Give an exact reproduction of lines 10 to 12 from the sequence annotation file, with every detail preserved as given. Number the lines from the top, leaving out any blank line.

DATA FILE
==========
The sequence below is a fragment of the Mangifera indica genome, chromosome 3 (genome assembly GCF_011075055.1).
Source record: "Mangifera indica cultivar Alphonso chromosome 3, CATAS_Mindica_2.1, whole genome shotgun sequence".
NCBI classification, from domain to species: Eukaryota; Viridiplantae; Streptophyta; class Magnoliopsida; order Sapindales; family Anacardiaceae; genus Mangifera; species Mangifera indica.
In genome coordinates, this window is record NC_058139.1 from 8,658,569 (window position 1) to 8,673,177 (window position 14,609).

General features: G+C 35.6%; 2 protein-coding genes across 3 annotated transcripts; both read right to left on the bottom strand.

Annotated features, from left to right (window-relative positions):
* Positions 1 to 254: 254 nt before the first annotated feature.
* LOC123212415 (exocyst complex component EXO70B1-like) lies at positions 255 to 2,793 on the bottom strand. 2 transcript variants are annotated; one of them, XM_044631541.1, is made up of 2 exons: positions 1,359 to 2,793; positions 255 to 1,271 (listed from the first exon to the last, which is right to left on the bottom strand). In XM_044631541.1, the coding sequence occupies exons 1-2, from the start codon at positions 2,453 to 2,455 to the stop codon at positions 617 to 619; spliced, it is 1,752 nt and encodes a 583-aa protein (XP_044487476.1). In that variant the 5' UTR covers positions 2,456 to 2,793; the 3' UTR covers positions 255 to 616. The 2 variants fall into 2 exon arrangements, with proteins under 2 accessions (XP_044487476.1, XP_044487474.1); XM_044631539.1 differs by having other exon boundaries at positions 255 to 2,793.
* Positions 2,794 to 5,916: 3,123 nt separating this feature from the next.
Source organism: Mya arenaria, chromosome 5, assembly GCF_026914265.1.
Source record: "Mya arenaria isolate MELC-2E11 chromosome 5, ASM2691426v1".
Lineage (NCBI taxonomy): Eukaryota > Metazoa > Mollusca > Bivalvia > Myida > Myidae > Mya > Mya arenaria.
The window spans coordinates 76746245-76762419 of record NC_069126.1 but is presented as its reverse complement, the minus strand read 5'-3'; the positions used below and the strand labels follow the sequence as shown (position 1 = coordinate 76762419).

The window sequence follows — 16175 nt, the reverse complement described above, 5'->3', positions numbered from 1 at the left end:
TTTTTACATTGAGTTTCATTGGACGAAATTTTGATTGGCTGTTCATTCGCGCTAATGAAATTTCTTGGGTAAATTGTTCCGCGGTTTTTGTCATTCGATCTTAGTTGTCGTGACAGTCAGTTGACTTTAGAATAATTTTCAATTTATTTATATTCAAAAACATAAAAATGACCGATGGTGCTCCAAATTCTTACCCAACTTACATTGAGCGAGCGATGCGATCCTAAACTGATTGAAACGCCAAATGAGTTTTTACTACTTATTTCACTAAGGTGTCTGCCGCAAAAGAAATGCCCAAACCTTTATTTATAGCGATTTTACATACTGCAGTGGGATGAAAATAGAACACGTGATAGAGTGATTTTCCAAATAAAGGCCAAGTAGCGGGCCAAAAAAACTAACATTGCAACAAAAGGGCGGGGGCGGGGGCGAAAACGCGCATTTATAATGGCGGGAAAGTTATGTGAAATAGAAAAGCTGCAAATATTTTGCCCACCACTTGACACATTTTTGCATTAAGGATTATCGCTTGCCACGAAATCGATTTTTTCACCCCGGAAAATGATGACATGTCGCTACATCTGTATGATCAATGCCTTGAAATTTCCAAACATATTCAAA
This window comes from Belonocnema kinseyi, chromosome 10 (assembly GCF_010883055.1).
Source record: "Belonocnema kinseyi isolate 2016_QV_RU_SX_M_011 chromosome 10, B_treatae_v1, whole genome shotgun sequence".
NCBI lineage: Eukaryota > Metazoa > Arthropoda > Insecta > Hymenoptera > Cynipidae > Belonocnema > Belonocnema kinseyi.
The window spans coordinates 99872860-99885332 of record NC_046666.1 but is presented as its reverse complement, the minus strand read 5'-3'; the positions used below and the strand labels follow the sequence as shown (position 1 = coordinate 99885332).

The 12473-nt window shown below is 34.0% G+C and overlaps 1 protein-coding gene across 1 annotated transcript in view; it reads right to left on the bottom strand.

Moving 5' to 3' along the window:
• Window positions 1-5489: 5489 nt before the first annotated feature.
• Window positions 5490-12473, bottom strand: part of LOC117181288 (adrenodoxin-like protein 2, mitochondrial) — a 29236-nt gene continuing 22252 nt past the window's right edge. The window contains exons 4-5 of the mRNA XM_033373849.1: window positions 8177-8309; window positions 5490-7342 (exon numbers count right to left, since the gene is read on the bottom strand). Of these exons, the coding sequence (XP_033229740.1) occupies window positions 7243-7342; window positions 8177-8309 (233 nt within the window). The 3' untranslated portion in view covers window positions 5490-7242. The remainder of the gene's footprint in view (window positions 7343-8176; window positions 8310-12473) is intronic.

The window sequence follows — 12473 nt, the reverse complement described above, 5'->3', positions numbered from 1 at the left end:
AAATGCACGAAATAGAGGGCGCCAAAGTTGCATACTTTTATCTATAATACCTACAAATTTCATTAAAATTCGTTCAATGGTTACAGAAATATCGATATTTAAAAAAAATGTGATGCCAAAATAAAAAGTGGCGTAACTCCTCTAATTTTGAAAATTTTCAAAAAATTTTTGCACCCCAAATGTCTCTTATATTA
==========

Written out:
Source organism: Mya arenaria, chromosome 5, assembly GCF_026914265.1.
Source record: "Mya arenaria isolate MELC-2E11 chromosome 5, ASM2691426v1".
Lineage (NCBI taxonomy): Eukaryota > Metazoa > Mollusca > Bivalvia > Myida > Myidae > Mya > Mya arenaria.